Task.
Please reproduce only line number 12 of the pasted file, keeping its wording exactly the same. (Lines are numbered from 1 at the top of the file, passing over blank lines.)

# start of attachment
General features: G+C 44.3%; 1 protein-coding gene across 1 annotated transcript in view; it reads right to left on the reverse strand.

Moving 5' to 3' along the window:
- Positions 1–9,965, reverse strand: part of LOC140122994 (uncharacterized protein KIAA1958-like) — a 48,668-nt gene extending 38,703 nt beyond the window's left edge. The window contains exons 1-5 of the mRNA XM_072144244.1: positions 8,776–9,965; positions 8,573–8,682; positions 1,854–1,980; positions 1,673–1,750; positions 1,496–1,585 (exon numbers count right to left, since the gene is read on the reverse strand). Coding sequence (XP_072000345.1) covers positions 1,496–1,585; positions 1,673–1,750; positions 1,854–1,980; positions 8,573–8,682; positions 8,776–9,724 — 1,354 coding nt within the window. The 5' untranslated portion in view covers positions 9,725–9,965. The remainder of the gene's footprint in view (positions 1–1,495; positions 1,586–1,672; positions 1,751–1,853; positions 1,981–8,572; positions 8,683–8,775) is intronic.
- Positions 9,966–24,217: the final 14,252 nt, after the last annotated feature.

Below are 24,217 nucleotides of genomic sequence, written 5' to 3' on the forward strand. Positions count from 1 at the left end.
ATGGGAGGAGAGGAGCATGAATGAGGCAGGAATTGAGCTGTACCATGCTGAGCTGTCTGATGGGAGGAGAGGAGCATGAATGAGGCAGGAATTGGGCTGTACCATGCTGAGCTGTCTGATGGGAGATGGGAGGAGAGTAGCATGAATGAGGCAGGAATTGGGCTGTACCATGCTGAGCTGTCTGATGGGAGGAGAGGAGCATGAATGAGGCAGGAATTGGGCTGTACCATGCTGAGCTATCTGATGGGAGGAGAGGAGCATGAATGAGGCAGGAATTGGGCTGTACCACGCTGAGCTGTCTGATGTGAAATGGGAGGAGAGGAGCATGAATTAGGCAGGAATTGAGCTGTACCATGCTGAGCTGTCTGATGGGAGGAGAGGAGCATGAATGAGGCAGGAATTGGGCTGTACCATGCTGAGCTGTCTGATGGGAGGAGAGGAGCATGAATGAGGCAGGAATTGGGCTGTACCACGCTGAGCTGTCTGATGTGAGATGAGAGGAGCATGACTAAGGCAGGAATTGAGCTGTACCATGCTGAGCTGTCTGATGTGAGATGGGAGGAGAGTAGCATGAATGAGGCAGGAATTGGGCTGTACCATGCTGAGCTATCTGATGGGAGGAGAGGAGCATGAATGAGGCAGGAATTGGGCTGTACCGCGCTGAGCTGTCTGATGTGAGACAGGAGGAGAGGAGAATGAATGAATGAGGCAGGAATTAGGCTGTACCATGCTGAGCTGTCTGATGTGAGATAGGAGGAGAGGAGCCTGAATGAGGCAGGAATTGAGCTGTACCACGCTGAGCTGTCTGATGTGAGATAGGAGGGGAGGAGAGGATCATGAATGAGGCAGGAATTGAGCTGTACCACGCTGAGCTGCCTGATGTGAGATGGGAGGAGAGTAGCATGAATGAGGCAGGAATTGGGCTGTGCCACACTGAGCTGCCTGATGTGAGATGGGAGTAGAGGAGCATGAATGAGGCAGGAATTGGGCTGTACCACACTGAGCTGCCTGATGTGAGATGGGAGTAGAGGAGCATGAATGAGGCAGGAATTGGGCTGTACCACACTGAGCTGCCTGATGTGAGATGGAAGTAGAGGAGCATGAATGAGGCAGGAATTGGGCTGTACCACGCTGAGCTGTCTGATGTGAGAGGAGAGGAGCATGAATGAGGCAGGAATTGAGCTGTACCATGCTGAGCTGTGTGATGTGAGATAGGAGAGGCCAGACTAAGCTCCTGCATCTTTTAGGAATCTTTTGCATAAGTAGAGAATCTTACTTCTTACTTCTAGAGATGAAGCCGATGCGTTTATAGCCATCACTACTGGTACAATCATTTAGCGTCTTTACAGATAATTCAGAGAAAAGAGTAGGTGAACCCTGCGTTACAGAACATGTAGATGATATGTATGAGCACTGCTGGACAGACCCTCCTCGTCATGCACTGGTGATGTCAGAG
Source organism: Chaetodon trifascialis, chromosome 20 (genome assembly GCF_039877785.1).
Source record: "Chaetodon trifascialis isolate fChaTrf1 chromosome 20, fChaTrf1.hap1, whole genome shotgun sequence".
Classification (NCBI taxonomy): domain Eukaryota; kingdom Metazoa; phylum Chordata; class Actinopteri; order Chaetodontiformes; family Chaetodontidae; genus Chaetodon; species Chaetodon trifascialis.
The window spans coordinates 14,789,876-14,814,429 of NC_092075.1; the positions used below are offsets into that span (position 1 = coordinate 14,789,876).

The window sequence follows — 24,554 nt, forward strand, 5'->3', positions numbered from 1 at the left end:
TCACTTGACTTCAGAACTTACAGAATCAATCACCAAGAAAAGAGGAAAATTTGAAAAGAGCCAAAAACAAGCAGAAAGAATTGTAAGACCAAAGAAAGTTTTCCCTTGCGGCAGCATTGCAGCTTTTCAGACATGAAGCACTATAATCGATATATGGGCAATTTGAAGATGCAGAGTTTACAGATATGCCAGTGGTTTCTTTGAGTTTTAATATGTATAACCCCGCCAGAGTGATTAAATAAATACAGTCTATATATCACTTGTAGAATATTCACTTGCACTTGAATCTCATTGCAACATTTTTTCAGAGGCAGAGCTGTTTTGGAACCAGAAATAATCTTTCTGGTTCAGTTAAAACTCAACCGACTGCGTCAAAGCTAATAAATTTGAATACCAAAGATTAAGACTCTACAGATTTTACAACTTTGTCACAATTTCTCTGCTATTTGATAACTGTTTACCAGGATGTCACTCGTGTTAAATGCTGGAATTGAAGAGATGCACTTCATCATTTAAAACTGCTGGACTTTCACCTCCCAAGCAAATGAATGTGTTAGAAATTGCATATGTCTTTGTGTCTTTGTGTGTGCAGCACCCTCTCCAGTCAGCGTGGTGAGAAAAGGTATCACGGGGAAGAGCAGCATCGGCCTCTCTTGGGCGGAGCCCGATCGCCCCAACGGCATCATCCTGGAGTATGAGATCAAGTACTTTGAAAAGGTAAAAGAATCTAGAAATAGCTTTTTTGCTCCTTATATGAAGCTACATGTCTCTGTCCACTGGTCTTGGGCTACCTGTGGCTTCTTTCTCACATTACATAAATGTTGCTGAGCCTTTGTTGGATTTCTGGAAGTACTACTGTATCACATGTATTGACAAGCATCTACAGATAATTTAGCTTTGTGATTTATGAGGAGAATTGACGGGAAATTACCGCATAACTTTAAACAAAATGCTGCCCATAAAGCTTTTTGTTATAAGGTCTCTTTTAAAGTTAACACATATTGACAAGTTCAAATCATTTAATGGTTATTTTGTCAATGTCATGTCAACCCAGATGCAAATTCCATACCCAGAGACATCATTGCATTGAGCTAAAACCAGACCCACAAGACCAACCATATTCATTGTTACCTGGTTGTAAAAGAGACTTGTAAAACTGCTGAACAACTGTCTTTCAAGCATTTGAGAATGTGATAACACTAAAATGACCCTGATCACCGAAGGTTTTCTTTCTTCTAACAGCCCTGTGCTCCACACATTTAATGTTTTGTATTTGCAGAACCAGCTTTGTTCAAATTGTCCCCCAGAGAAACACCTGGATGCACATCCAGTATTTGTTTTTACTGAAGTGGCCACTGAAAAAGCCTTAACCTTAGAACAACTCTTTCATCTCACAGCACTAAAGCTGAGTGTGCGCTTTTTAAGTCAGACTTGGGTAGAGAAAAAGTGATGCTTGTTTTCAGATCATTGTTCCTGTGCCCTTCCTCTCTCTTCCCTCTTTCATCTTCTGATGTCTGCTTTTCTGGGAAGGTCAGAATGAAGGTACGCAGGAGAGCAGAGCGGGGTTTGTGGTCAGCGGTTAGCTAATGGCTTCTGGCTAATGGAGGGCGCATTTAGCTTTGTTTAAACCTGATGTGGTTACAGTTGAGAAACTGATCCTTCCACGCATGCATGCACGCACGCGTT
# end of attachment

TCACTTGACTTCAGAACTTACAGAATCAATCACCAAGAAAAGAGGAAAATTTGAAAAGAGCCAAAAACAAGCAGAAAGAATTGTAAGACCAAAGAAAGTTTTCCCTTGCGGCAGCATTGCAGCTTTTCAGACATGAAGCACTATAATCGATATATGGGCAATTTGAAGATGCAGAGTTTACAGATATGCCAGTGGTTTCTTTGAGTTTTAATATGTATAACCCCGCCAGAGTGATTAAATAAATACAGTCTATATATCACTTGTAGAATATTCACTTGCACTTGAATCTCATTGCAACATTTTTTCAGAGGCAGAGCTGTTTTGGAACCAGAAATAATCTTTCTGGTTCAGTTAAAACTCAACCGACTGCGTCAAAGCTAATAAATTTGAATACCAAAGATTAAGACTCTACAGATTTTACAACTTTGTCACAATTTCTCTGCTATTTGATAACTGTTTACCAGGATGTCACTCGTGTTAAATGCTGGAATTGAAGAGATGCACTTCATCATTTAAAACTGCTGGACTTTCACCTCCCAAGCAAATGAATGTGTTAGAAATTGCATATGTCTTTGTGTCTTTGTGTGTGCAGCACCCTCTCCAGTCAGCGTGGTGAGAAAAGGTATCACGGGGAAGAGCAGCATCGGCCTCTCTTGGGCGGAGCCCGATCGCCCCAACGGCATCATCCTGGAGTATGAGATCAAGTACTTTGAAAAGGTAAAAGAATCTAGAAATAGCTTTTTTGCTCCTTATATGAAGCTACATGTCTCTGTCCACTGGTCTTGGGCTACCTGTGGCTTCTTTCTCACATTACATAAATGTTGCTGAGCCTTTGTTGGATTTCTGGAAGTACTACTGTATCACATGTATTGACAAGCATCTACAGATAATTTAGCTTTGTGATTTATGAGGAGAATTGACGGGAAATTACCGCATAACTTTAAACAAAATGCTGCCCATAAAGCTTTTTGTTATAAGGTCTCTTTTAAAGTTAACACATATTGACAAGTTCAAATCATTTAATGGTTATTTTGTCAATGTCATGTCAACCCAGATGCAAATTCCATACCCAGAGACATCATTGCATTGAGCTAAAACCAGACCCACAAGACCAACCATATTCATTGTTACCTGGTTGTAAAAGAGACTTGTAAAACTGCTGAACAACTGTCTTTCAAGCATTTGAGAATGTGATAACACTAAAATGACCCTGATCACCGAAGGTTTTCTTTCTTCTAACAGCCCTGTGCTCCACACATTTAATGTTTTGTATTTGCAGAACCAGCTTTGTTCAAATTGTCCCCCAGAGAAACACCTGGATGCACATCCAGTATTTGTTTTTACTGAAGTGGCCACTGAAAAAGCCTTAACCTTAGAACAACTCTTTCATCTCACAGCACTAAAGCTGAGTGTGCGCTTTTTAAGTCAGACTTGGGTAGAGAAAAAGTGATGCTTGTTTTCAGATCATTGTTCCTGTGCCCTTCCTCTCTCTTCCCTCTTTCATCTTCTGATGTCTGCTTTTCTGGGAAGGTCAGAATGAAGGTACGCAGGAGAGCAGAGCGGGGTTTGTGGTCAGCGGTTAGCTAATGGCTTCTGGCTAATGGAGGGCGCATTTAGCTTTGTTTAAACCTGATGTGGTTACAGTTGAGAAACTGATCCTTCCACGCATGCATGCACGCACGCGTT